adjective, yel·low·er, yel·low·est.
- designating or pertaining to an Asian person or Asian peoples.
- designating or pertaining to a person of mixed racial origin, especially of black and white heritage.
- (of a newspaper, book, etc.) featuring articles, pictures, or other content that is sensational, especially morbidly or offensively so: yellow rags; yellow biographies.
- dishonest in editorial comment and the presentation of news, especially in sacrificing truth for sensationalism, as in yellow journalism; yellow press.
verb (used with or without object)
Origin of yellow
Synonyms for yellow
Related Words for yellow journalismsensationalism
Word Origin for yellow journalism
Word Origin for yellow
"sensational chauvinism in the media," 1898, American English, from newspaper agitation for war with Spain; originally "publicity stunt use of colored ink" (1895) in reference to the popular Yellow Kid" character (his clothes were yellow) in Richard Outcault's comic strip "Shantytown" in the "New York World."
"to become yellow," Old English geoluwian, from the source of yellow (adj.). Related: Yellowed; yellowing.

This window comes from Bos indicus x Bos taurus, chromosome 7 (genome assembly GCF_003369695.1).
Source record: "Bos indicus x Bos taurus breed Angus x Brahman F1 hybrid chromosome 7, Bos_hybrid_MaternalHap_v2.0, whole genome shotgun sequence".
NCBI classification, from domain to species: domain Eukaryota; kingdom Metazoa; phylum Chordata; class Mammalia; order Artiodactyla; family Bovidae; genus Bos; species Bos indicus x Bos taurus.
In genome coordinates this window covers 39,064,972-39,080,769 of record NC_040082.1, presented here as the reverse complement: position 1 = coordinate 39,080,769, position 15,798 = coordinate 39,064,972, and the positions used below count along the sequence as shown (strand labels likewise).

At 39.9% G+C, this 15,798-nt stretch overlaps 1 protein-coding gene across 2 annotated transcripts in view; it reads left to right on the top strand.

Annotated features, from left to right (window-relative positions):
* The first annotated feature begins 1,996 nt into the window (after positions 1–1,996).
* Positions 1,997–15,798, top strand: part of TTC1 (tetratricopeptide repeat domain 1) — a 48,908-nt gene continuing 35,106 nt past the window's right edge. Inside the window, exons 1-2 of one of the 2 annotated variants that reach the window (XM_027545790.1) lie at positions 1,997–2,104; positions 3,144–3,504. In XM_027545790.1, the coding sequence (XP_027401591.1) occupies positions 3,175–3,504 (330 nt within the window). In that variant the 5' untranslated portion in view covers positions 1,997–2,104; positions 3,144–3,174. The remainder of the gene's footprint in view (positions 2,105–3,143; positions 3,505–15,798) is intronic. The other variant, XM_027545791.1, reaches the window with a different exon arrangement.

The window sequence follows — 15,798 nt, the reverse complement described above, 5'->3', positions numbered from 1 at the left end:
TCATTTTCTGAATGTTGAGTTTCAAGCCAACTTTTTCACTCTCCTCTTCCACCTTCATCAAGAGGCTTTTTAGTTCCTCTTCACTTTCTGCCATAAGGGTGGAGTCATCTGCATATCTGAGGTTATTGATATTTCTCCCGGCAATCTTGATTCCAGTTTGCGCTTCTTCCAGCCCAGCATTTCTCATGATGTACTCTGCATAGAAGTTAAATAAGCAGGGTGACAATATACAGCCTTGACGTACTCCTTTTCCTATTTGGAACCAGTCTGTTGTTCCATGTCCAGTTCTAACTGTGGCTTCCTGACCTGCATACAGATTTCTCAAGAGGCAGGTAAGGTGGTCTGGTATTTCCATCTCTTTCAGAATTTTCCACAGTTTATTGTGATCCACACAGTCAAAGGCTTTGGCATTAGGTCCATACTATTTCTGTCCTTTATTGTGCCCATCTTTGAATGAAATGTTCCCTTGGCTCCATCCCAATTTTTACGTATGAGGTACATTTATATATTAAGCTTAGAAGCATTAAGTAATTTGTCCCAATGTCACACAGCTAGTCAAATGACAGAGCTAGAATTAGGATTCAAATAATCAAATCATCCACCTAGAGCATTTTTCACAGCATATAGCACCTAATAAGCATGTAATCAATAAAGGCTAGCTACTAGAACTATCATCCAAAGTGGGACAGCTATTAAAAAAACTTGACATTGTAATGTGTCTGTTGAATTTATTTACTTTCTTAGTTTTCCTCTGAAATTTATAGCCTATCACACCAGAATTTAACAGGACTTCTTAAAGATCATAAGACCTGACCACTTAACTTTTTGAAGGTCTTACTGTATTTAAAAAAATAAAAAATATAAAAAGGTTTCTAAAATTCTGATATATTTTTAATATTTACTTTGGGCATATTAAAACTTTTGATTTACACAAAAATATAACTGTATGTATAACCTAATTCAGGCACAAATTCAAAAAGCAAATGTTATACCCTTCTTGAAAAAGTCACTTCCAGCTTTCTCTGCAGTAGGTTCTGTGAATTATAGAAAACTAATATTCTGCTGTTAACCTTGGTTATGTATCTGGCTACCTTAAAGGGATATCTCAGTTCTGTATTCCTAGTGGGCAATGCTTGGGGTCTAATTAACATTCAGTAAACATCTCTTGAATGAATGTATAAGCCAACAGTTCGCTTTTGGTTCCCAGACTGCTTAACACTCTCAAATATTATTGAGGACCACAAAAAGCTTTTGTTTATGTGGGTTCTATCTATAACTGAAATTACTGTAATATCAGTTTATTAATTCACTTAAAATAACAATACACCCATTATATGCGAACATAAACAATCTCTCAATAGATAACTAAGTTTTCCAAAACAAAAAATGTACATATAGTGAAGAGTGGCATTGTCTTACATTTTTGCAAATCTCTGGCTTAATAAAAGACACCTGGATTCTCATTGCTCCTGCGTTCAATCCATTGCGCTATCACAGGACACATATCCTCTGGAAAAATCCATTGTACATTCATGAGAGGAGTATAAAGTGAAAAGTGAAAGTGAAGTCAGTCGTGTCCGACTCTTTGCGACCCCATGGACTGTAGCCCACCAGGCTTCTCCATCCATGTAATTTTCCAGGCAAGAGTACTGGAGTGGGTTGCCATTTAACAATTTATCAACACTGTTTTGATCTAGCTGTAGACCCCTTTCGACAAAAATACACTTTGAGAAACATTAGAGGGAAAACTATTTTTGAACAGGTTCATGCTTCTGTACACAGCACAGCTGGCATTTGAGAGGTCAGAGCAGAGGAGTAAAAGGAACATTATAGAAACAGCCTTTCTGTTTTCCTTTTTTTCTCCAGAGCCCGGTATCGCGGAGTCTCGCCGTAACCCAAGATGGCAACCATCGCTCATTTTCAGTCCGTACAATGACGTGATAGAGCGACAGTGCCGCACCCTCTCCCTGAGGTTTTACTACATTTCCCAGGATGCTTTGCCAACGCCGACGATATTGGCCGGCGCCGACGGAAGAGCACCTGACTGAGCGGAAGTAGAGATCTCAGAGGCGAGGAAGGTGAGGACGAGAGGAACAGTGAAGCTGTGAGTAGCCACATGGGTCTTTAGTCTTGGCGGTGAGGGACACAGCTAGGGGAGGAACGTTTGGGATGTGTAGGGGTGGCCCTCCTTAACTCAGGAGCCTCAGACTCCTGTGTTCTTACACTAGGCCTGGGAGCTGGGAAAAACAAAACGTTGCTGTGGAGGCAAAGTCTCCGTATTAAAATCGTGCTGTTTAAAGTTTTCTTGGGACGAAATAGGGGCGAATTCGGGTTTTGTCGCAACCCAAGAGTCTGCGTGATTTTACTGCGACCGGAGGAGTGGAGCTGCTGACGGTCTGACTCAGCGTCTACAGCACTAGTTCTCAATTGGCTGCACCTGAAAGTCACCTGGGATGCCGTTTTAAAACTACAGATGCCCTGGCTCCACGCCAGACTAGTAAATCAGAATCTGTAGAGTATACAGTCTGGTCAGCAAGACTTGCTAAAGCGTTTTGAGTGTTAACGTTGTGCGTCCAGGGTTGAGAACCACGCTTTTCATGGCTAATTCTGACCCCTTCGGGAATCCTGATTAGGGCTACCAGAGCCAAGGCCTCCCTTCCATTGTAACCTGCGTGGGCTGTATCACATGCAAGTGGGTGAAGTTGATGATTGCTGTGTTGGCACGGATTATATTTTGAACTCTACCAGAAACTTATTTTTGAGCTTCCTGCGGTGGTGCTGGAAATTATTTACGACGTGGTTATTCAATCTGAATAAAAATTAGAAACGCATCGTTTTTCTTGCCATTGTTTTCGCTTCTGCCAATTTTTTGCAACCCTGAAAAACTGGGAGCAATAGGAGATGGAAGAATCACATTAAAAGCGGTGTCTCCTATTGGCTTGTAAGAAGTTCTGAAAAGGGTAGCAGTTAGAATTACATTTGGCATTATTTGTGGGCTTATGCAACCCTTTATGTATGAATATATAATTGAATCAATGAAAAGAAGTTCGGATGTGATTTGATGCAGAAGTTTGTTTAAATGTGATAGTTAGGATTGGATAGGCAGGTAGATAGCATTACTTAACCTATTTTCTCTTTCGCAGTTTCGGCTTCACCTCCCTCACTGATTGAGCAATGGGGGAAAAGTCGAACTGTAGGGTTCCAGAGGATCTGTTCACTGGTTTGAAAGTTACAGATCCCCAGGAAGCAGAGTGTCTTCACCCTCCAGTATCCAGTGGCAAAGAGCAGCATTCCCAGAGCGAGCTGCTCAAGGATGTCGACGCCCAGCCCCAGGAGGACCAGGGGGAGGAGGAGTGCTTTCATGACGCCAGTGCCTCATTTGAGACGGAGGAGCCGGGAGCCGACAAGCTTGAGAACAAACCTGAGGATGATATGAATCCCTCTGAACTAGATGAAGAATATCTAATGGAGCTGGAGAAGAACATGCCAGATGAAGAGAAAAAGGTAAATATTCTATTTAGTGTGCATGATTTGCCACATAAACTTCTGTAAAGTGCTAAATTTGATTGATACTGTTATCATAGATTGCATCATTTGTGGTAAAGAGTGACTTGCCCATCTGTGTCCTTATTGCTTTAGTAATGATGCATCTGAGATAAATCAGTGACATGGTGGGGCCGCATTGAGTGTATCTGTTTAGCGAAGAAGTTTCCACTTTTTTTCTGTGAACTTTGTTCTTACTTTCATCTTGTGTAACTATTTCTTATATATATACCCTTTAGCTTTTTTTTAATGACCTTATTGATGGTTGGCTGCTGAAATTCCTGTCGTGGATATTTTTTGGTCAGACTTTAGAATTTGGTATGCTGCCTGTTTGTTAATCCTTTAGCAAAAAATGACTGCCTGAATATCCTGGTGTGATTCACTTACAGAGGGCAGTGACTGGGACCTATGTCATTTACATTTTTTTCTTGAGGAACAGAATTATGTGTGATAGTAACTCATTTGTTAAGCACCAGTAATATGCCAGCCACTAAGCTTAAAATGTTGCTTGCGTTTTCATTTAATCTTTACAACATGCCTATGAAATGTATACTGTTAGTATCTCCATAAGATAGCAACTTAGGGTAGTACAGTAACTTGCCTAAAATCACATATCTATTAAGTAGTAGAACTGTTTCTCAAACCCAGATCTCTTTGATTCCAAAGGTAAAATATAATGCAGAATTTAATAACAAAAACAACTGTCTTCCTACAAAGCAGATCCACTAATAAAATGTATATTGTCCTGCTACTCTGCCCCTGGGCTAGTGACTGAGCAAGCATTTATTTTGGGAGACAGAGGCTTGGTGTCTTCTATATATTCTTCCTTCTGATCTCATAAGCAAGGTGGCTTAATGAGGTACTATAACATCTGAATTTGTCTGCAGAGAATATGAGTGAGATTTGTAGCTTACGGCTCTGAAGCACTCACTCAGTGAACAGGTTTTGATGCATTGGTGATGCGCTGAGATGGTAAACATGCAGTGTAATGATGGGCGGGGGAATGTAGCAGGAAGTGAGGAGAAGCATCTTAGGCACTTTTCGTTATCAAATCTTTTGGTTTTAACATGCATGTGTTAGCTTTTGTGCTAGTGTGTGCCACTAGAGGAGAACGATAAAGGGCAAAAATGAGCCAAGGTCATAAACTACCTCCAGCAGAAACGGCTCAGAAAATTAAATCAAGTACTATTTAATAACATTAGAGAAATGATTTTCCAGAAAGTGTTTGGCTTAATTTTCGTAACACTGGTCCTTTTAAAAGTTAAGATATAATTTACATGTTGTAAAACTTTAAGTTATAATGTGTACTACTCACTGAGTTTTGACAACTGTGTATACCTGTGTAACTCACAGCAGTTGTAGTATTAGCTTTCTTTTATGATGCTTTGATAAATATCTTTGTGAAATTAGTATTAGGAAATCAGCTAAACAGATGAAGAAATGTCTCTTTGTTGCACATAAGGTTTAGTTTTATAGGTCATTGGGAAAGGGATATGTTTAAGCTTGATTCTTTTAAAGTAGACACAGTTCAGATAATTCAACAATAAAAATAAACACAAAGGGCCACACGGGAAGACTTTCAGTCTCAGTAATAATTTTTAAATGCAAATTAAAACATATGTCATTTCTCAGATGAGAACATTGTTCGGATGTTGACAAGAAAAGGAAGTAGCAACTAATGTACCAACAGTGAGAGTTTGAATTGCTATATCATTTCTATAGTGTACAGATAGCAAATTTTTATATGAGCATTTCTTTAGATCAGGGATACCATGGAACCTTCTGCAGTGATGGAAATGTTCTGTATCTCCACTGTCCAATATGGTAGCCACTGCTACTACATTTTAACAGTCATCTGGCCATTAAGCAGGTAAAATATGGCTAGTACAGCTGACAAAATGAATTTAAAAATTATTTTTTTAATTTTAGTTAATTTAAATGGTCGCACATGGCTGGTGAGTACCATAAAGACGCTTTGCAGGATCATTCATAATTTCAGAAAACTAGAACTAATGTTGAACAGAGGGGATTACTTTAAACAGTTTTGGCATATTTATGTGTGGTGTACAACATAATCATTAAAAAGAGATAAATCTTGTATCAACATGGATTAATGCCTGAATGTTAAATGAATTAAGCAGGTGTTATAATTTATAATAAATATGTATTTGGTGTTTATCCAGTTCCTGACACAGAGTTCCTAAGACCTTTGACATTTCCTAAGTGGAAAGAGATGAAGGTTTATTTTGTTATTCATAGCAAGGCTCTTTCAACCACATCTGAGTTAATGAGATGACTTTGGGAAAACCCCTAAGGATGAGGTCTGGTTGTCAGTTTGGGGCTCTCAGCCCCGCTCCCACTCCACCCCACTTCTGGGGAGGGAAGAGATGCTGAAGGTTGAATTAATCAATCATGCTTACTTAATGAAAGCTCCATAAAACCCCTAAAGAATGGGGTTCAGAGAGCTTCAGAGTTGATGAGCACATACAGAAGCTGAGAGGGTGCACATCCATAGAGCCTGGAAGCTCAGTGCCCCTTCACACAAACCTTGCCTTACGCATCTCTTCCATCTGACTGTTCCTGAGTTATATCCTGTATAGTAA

Old English geolu, geolwe, from Proto-Germanic *gelwaz (cf. Old Saxon, Old High German gelo, Middle Dutch ghele, Dutch geel, Middle High German gel, German gelb, Old Norse gulr, Swedish gul "yellow"), from PIE *ghel- "yellow, green" (see Chloe).
Meaning "light-skinned" (of blacks) first recorded 1808. Applied to Asiatics since 1787, though the first recorded reference is to Turkish words for inhabitants of India. Yellow peril translates German die gelbe gefahr. Sense of "cowardly" is 1856, of unknown origin; the color was traditionally associated rather with treachery. Yellow-bellied "cowardly" is from 1924, probably a rhyming reduplication of yellow; earlier yellow-belly was a sailor's name for a half-caste (1867) and a Texas term for Mexican soldiers (1842, based on the color of their uniforms). Yellow dog "mongrel" is attested from c.1770; slang sense of "contemptible person" first recorded 1881. Yellow fever attested from 1748, American English (jaundice is a symptom).
Inflammatory, irresponsible reporting by newspapers. The phrase arose during the 1890s, when some American newspapers, particularly those run by William Randolph Hearst, worked to incite hatred of Spain, thereby contributing to the start of the Spanish-American War. Newspapers that practice yellow journalism are called yellow press.